Sancto Ianne,
(Folk Club Ethnosuoni, 2013)

The Benevento, Italy, folk group Sancto Ianne has kept its fans in suspense for seven years, but the new CD Trase has lived up to every expectation.

If you missed the band's previous releases -- Scapula! and Mo Siente, released in the middle of the last decade -- these are classics of the contemporary folk-roots genre. Both albums presented the listener with an upbeat, thoughtful and professionally produced song selection, introducing us to the people and culture of Italy's interior region of Sannia.

This current release builds on this world of characters, events and landscapes while developing a new set of concerns, delivered with a familiar musical vocabulary. The sextet presents 14 new tracks with the same appeal as the group's prior work.

Key to the Sancto Ianne sound is the songwriting and guitar of Ciro Maria Schettino, whose memorable playing styles draw from a wide repertoire of not only Italian but also Roma, Arabic and other influences. Adding to this is the expressive vocal delivery of Giovanni Principe, an effective vehicle for the delivery of the message.

While the lyrics are in the language of Benevento, and thus difficult for outsiders to decipher, Principe's emotive voice is relied upon all the more for its interpretive power and ability to convey a message (a short description of the song's theme is provided in both English and Italian).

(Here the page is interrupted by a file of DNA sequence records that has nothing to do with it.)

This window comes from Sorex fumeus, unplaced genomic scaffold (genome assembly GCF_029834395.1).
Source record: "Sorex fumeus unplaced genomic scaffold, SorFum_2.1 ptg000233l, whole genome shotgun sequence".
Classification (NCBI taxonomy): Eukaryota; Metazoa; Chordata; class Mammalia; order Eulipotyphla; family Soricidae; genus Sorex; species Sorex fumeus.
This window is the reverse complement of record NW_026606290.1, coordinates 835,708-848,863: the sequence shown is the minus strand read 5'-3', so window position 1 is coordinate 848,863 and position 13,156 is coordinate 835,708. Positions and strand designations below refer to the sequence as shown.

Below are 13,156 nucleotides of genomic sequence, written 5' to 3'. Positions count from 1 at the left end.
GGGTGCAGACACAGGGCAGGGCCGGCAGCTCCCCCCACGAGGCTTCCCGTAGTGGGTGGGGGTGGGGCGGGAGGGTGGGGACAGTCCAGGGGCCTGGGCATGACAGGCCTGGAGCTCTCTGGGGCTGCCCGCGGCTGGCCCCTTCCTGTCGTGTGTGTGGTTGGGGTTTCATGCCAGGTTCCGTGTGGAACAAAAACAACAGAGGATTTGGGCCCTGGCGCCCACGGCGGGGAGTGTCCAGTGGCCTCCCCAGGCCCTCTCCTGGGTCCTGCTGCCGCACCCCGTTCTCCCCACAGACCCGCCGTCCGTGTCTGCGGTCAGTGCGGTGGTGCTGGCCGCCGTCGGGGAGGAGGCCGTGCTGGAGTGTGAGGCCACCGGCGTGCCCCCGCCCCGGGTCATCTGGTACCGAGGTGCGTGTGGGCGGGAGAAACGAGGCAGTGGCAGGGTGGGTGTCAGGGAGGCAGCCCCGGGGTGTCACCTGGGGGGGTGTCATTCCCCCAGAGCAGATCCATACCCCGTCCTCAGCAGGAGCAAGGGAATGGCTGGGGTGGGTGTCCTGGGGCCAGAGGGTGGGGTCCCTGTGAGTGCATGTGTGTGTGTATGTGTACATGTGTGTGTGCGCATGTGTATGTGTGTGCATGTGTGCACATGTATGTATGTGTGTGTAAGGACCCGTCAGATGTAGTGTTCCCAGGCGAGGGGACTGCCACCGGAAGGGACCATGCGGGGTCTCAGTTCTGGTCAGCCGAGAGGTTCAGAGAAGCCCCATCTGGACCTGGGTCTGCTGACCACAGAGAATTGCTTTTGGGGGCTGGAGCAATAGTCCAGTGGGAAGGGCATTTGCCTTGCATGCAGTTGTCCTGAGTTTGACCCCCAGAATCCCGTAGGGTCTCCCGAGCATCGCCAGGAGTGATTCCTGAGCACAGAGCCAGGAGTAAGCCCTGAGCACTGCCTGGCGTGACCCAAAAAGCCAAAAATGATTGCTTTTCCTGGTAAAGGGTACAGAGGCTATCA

While all of the songs carry an important message, four in particular form an album within an album. The four are from the local drama written about the Valani, local children who were sold as virtual slaves. This happened in this impoverished area for many centuries.

Other songs have to do with the environment. "'A Ballatta dell'emergenza" ("The Ballad of the Crisis") asks what strange creatures we humans are, to destroy our own home. In the beautiful and inspirational "'A Forma 'Ell'Acqua" ("The Shape of Water"), the band maintains that water is a human right and should remain in public hands.

Besides these, standout tracks include the title and opening track "Trase," which opens with a bluesy bass solo, and Principe's stark voice, and deals with personal relationships; and the poignant "Guardame sienteme" featuring a short rap by Shark MC, which talks about unemployment in the region and the work people have to do to survive.

The one instrumental is "Judeca," which is violinist Raffaele Tiseo's tribute to the Jewish community of Benevento.

The Sancto Ianne sound is so consistent, it can only be the fruit of an extremely close veteran band. While guitarist Schettino and violinist Tiseo are the virtuosos, each of the group's members contributes to the sound. I appreciate Alfonso Coviello's sensitive and thoughtful percussion, contemporary but heartfelt, just perfect for this kind of music. Massimo Amoriello on bass and Sergio Napolitano on accordion also excel.

While the two previous albums referenced above could be flashy and inviting, Trase is more subtle in the way it works its magic. If you are new to the group's work, give this album time. Listen from beginning to end with close attention to the musicianship. Sancto Ianne is a true musical treasure.

music review by
David Cox

14 June 2014

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